Otago Museum is doing well but Dunedin residents are
suffering because almost all government cash for museums goes
to the North Island.
Museum director Dr Ian Griffin lamented the lack of central
government funding for regional museums at yesterday's
Dunedin City Council community and environment committee,
saying South Islanders were missing out.
''There is some moral argument to say that perhaps the South
Island should have some opportunity to get funded so that its
residents have the same opportunities as those in the North
Island,'' Dr Griffin said.
When asked by Cr David Benson-Pope how the museum's efforts
to push for some sort of ''contestable fund'' for
non-Wellington museums was going, Dr Griffin said so far
there had been little success.
''It's not really on the political agenda,'' he said.
Government funding would help it employ more staff to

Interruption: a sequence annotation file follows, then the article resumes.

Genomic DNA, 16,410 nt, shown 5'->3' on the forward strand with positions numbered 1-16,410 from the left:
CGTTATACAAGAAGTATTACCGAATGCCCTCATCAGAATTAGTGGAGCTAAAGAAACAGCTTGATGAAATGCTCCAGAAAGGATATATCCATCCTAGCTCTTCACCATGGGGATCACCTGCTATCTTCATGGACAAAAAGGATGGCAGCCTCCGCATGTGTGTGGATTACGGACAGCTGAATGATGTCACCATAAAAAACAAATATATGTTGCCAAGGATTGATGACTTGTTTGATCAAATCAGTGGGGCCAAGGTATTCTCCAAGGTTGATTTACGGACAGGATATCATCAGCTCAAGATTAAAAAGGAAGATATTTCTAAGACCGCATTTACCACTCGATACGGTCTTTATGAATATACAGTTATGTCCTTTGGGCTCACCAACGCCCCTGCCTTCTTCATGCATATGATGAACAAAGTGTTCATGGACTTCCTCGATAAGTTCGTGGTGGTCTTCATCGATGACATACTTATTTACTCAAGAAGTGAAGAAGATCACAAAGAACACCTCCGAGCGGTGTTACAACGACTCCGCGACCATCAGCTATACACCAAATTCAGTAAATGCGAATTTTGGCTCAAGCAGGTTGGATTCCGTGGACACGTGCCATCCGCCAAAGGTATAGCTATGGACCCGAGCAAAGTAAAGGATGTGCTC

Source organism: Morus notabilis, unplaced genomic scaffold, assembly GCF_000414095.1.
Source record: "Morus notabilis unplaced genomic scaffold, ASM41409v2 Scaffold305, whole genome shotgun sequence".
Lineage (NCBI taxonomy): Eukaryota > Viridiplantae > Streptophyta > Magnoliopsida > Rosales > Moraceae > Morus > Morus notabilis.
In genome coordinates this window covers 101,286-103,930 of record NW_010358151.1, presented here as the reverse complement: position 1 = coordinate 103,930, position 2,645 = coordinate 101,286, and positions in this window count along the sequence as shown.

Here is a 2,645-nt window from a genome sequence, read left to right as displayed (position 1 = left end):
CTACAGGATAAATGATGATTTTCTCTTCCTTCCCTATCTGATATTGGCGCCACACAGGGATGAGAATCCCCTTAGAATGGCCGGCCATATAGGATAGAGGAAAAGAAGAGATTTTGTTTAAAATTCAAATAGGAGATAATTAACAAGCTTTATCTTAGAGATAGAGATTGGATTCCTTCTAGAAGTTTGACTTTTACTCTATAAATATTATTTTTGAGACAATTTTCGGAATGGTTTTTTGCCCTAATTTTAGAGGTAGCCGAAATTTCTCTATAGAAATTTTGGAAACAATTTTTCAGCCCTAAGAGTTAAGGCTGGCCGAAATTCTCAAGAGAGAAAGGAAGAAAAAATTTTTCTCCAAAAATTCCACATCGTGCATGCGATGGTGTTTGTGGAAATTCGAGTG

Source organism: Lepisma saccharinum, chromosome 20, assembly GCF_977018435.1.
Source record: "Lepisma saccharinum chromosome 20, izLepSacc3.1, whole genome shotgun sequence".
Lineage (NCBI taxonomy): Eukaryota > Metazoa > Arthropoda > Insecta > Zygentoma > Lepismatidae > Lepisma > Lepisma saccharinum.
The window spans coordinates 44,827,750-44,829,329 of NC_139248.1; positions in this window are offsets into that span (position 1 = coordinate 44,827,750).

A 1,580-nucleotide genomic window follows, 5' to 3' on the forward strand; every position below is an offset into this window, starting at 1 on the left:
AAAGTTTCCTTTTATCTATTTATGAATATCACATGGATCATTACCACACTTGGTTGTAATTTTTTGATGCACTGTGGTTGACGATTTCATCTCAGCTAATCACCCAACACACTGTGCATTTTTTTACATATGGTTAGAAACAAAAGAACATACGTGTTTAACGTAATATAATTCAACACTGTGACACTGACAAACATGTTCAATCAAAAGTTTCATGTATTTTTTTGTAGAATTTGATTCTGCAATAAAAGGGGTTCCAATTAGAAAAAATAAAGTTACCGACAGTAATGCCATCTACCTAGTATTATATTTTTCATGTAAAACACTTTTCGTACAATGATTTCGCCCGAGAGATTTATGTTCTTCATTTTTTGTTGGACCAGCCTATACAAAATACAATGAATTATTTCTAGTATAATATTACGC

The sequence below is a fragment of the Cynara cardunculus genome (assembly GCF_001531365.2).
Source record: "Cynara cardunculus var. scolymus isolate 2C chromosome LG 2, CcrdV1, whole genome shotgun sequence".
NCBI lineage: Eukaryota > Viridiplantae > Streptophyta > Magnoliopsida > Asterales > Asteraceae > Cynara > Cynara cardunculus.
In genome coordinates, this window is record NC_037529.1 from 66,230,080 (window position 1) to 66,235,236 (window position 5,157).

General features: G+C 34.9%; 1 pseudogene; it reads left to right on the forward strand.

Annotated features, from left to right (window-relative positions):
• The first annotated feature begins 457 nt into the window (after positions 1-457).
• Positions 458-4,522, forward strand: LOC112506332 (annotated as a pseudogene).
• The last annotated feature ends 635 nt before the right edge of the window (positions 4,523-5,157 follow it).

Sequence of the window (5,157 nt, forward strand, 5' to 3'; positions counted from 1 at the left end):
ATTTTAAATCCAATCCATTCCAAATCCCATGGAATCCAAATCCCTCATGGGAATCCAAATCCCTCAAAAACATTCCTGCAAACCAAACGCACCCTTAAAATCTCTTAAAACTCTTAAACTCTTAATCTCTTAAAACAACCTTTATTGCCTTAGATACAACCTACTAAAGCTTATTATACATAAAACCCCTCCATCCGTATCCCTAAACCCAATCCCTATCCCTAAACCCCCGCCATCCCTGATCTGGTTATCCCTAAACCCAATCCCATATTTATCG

preserve and present its ''nationally important'' items.
''I could do more things that would benefit not just us, but
the people of the whole country.''
Cr Benson-Pope said on a visit to Dunedin, Arts, Culture and
Heritage Minister Christopher Finlayson indicated it was his
view such a fund would be ''desirable''.
''I think there is an opportunity for those involved in the
... museum to make a direct approach to Mr Finlayson.
''It's a good time for new initiatives,'' Cr Pope said.
A spokesman for Mr Finlayson said the minister was aware of
the issue, but ''no formal policy work has been done''.
If there was a policy on supporting regional museums it
''would have to utilise existing funds'', the spokesman said.
The Crown was already ''instrumental'' in securing the museum
funding through the Otago Museum Trust Board Act 1996, which
empowered it to levy ratepayers for operational funding.
Museums could also apply for central government funding for
major construction projects.
Meanwhile, Dr Griffin went over some of the key points in the
museum's quarterly report to July, which was tabled at the
''We think we have had a really good year at the museum.''
In the financial year to the end of June there had been
508,829 visitors, including 11,000 to the newly opened museum
annexe in the former Dunedin North post office.
That was an increase of 8.7% on the previous financial year,
when there were 464,670 visitors.